Gett: The Trial of Viviane Amsalem (2014)

Review #1,231

Director:  Ronit & Shlomi Elkabetz
Cast:  Ronit Elkabetz, Simon Abkarian, Gabi Amrani
Plot:  In Israel, only rabbis can legitimate a marriage or its dissolution.  But this dissolution is only possible with full consent from the husband, who in the end has more power than the judges.  Viviane Amsalem has been applying for divorce for three years.  But her husband Elisha will not agree.

Genre:  Drama
Awards:  Nom. for 1 Golden Globe - Best Foreign Language Film
Runtime:  115min
Rating:  PG
International Sales:  Films Distribution

The co-director of Gett: The Trial of Viviane Amsalem plays the title character herself in a performance of understated intensity that draws us to her predicament.  She is strong and unwavering, but the law is blind to her suffering.  She is on trial with her husband in a bid to be granted a divorce, which the latter categorically refuses. 

In Jewish law, the husband has the final say on divorcement, rendering religious rabbis useless in the courtroom.  So it all plays out to the tune of a Rashomon-esque drama that borders on farce.  Gett is funny and serious at the same time as we witness the ineptitude of the judges to stay the course, and the plaintiff, defendant and witnesses all clamouring for (or are they hanging on to?) their versions of truth.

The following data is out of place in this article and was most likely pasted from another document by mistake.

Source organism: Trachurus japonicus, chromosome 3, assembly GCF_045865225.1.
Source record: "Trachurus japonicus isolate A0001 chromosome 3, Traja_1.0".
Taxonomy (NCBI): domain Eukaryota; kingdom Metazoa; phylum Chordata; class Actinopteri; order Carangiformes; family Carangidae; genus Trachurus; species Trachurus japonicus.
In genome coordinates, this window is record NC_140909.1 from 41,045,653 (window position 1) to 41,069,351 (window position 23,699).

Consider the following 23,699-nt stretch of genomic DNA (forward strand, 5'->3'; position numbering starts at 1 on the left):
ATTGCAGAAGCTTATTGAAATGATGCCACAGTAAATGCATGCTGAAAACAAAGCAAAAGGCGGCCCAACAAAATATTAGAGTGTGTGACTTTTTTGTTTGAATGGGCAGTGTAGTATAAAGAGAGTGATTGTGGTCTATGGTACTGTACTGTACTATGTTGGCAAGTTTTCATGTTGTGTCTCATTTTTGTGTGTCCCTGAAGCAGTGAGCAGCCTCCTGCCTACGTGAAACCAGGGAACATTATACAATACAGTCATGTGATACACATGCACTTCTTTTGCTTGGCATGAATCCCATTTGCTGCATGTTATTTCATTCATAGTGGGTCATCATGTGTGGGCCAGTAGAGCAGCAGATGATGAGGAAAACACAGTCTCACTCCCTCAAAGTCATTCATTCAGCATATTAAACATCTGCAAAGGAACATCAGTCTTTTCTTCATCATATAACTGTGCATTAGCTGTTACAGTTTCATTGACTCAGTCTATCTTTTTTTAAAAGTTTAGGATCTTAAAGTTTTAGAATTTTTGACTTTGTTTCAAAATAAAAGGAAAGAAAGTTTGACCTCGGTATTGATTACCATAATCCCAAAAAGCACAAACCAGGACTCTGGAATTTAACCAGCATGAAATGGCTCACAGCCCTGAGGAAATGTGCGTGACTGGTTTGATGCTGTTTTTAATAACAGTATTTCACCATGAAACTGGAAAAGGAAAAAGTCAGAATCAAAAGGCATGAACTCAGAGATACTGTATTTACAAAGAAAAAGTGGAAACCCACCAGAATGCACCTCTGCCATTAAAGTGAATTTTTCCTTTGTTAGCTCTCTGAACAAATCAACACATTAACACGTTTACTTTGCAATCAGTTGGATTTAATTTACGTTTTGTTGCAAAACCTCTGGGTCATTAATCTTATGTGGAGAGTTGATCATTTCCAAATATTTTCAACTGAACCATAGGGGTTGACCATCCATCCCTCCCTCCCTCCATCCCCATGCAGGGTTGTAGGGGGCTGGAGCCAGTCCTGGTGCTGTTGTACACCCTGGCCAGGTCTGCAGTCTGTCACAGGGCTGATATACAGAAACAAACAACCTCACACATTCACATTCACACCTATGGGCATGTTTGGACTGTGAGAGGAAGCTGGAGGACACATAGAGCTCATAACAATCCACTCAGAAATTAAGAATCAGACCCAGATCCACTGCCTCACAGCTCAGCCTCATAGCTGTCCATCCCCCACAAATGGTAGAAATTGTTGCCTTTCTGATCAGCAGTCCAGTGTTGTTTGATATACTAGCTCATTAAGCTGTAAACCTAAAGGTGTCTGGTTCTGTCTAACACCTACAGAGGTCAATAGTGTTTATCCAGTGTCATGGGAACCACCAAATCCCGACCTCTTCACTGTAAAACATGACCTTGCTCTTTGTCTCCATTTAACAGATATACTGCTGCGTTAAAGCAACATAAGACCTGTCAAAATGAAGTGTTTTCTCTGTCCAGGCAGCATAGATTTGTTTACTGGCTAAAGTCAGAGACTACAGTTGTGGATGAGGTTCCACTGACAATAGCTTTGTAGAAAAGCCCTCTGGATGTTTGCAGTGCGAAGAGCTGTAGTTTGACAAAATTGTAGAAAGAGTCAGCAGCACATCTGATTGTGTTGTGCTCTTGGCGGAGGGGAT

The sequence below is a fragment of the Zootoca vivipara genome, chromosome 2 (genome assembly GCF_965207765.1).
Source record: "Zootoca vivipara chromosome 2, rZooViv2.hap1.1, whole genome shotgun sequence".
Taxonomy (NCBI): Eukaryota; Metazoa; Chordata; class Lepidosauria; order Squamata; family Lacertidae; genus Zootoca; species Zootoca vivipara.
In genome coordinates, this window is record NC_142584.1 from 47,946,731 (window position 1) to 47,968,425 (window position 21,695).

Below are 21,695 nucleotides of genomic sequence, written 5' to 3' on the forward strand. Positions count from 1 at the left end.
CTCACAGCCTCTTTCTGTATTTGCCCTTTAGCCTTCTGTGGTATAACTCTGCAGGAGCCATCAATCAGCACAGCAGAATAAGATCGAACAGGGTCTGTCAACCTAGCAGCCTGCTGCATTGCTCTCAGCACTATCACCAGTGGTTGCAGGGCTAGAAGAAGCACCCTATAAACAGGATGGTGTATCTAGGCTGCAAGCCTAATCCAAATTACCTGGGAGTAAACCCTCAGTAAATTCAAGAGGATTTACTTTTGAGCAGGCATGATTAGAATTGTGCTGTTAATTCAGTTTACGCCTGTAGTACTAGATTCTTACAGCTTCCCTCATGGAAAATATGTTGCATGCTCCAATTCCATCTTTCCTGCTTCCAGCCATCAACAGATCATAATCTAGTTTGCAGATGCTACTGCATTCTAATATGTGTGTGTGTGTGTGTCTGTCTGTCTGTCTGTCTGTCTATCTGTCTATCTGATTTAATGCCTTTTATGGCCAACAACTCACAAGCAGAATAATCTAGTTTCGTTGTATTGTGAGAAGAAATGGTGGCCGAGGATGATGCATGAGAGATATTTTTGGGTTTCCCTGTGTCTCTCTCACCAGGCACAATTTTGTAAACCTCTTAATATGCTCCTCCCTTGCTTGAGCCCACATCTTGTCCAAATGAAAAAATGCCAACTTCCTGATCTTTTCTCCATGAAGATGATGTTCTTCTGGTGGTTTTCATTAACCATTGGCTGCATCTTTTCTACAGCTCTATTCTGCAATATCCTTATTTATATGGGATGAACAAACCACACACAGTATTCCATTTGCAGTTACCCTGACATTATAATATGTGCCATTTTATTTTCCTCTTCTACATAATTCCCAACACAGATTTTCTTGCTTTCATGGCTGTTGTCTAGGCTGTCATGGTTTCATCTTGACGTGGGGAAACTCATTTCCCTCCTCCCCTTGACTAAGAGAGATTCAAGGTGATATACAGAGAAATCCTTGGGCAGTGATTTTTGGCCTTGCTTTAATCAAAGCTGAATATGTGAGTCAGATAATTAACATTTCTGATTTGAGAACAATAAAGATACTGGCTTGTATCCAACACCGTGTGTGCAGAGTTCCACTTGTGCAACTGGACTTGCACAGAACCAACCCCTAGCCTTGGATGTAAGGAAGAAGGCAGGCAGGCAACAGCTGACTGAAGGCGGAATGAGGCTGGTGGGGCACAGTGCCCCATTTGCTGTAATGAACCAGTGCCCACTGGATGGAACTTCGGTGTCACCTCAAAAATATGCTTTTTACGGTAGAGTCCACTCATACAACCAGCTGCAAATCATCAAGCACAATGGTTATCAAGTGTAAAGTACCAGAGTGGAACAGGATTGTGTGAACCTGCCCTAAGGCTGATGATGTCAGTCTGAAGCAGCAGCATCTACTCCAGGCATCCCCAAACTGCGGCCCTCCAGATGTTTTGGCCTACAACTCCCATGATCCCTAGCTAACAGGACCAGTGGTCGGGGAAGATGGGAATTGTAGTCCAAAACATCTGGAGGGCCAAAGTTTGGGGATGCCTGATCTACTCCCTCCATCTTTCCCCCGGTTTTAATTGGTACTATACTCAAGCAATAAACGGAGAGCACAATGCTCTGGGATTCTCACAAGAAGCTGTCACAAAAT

The film is never didactic, neither does it resort to melodrama.  The performances are top-drawer, but it is the writer-directors Ronit and Shlomi Elkabetz's skill in situating the drama in a confined space, and (still) making it entertaining that assures Gett's audiences won't find the film boring. 

There are only so many ways to film a courtroom scene, and the entire picture is littered with them from start to finish.  Viviane gets her 'Joan of Arc' close-ups, her seemingly silent demeanor speaking so much about her frustration as a Jewish woman at the mercy of archaic laws and indiscreet sexism. 

Religion and marriage are the main themes that govern the film, the two pillars of life and love as it were, manifesting themselves not just in Gett, but in many movies from Israel, most recently (and notably) in Fill the Void (2012), a film about an arranged levirate marriage under grounds of obligatory tradition. 

Some may argue that Gett has a strong feminist slant, but to be honest Viviane had already won the battle from the moment the trial started.  There is struggle of course, and the film takes pains to show that, but her struggle is a clever misdirection, hiding something we don’t see until the very end – the erosion of her husband’s dignity.  As much as Gett is about women’s rights, it is also about the end of the patriarchal order, wherein the law should now find itself irreconcilable.

Verdict:  Unexpectedly thought-provoking, this minimalist and intimate Rashomon-esque courtroom drama deals with heavy themes of religion, marriage and law without being didactic or overwrought with melodrama.


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